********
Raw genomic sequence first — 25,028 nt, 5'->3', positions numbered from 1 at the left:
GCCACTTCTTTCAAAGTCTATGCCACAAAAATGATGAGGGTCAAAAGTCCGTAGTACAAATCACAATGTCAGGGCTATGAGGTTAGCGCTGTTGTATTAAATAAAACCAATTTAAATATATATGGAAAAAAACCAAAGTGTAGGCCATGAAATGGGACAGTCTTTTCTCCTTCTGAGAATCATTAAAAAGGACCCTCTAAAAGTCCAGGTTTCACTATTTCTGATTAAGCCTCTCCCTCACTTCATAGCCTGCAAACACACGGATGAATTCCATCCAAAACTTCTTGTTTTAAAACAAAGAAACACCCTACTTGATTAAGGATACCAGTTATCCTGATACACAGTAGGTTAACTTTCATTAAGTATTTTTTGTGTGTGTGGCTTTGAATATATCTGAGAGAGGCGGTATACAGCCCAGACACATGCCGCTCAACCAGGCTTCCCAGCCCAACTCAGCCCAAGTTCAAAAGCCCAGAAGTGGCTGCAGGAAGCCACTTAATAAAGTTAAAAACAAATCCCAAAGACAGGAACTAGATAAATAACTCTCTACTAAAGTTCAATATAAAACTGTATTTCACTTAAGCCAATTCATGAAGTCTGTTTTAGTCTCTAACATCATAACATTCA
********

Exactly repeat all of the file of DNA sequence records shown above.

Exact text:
Raw genomic sequence first — 25,028 nt, 5'->3', positions numbered from 1 at the left:
GCCACTTCTTTCAAAGTCTATGCCACAAAAATGATGAGGGTCAAAAGTCCGTAGTACAAATCACAATGTCAGGGCTATGAGGTTAGCGCTGTTGTATTAAATAAAACCAATTTAAATATATATGGAAAAAAACCAAAGTGTAGGCCATGAAATGGGACAGTCTTTTCTCCTTCTGAGAATCATTAAAAAGGACCCTCTAAAAGTCCAGGTTTCACTATTTCTGATTAAGCCTCTCCCTCACTTCATAGCCTGCAAACACACGGATGAATTCCATCCAAAACTTCTTGTTTTAAAACAAAGAAACACCCTACTTGATTAAGGATACCAGTTATCCTGATACACAGTAGGTTAACTTTCATTAAGTATTTTTTGTGTGTGTGGCTTTGAATATATCTGAGAGAGGCGGTATACAGCCCAGACACATGCCGCTCAACCAGGCTTCCCAGCCCAACTCAGCCCAAGTTCAAAAGCCCAGAAGTGGCTGCAGGAAGCCACTTAATAAAGTTAAAAACAAATCCCAAAGACAGGAACTAGATAAATAACTCTCTACTAAAGTTCAATATAAAACTGTATTTCACTTAAGCCAATTCATGAAGTCTGTTTTAGTCTCTAACATCATAACATTCA